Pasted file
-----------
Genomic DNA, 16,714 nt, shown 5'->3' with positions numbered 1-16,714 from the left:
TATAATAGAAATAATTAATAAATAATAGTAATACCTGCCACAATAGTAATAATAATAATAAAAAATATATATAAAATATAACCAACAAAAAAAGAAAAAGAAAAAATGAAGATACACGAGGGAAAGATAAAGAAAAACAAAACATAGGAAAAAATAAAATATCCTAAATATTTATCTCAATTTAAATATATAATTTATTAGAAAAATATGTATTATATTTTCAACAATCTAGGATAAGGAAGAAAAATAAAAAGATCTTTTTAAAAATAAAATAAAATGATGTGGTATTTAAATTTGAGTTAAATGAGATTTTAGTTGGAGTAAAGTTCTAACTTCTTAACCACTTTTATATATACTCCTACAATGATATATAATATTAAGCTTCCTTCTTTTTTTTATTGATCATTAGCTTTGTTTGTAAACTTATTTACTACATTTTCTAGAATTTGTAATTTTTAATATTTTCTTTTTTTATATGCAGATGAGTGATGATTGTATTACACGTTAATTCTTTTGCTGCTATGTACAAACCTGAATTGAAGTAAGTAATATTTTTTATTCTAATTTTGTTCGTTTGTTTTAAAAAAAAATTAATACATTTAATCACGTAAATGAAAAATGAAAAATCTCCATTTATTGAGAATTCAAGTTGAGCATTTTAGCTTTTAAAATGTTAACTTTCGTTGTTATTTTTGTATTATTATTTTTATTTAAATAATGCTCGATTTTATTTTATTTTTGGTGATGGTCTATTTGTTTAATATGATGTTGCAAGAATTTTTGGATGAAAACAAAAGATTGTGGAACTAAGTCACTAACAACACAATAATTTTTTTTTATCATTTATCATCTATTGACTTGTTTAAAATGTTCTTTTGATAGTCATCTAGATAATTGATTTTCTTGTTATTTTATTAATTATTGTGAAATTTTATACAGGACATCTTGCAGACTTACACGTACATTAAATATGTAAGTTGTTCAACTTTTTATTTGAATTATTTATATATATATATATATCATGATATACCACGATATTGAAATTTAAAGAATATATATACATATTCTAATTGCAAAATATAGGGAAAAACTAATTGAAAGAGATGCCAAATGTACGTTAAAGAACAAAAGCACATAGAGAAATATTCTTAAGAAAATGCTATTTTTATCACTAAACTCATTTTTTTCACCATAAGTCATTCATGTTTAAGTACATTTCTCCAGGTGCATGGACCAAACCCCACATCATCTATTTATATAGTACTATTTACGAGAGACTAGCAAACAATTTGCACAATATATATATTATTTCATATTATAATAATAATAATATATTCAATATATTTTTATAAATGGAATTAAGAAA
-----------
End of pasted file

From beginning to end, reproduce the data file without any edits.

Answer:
Genomic DNA, 16,714 nt, shown 5'->3' with positions numbered 1-16,714 from the left:
TATAATAGAAATAATTAATAAATAATAGTAATACCTGCCACAATAGTAATAATAATAATAAAAAATATATATAAAATATAACCAACAAAAAAAGAAAAAGAAAAAATGAAGATACACGAGGGAAAGATAAAGAAAAACAAAACATAGGAAAAAATAAAATATCCTAAATATTTATCTCAATTTAAATATATAATTTATTAGAAAAATATGTATTATATTTTCAACAATCTAGGATAAGGAAGAAAAATAAAAAGATCTTTTTAAAAATAAAATAAAATGATGTGGTATTTAAATTTGAGTTAAATGAGATTTTAGTTGGAGTAAAGTTCTAACTTCTTAACCACTTTTATATATACTCCTACAATGATATATAATATTAAGCTTCCTTCTTTTTTTTATTGATCATTAGCTTTGTTTGTAAACTTATTTACTACATTTTCTAGAATTTGTAATTTTTAATATTTTCTTTTTTTATATGCAGATGAGTGATGATTGTATTACACGTTAATTCTTTTGCTGCTATGTACAAACCTGAATTGAAGTAAGTAATATTTTTTATTCTAATTTTGTTCGTTTGTTTTAAAAAAAAATTAATACATTTAATCACGTAAATGAAAAATGAAAAATCTCCATTTATTGAGAATTCAAGTTGAGCATTTTAGCTTTTAAAATGTTAACTTTCGTTGTTATTTTTGTATTATTATTTTTATTTAAATAATGCTCGATTTTATTTTATTTTTGGTGATGGTCTATTTGTTTAATATGATGTTGCAAGAATTTTTGGATGAAAACAAAAGATTGTGGAACTAAGTCACTAACAACACAATAATTTTTTTTTATCATTTATCATCTATTGACTTGTTTAAAATGTTCTTTTGATAGTCATCTAGATAATTGATTTTCTTGTTATTTTATTAATTATTGTGAAATTTTATACAGGACATCTTGCAGACTTACACGTACATTAAATATGTAAGTTGTTCAACTTTTTATTTGAATTATTTATATATATATATATATCATGATATACCACGATATTGAAATTTAAAGAATATATATACATATTCTAATTGCAAAATATAGGGAAAAACTAATTGAAAGAGATGCCAAATGTACGTTAAAGAACAAAAGCACATAGAGAAATATTCTTAAGAAAATGCTATTTTTATCACTAAACTCATTTTTTTCACCATAAGTCATTCATGTTTAAGTACATTTCTCCAGGTGCATGGACCAAACCCCACATCATCTATTTATATAGTACTATTTACGAGAGACTAGCAAACAATTTGCACAATATATATATTATTTCATATTATAATAATAATAATATATTCAATATATTTTTATAAATGGAATTAAGAAA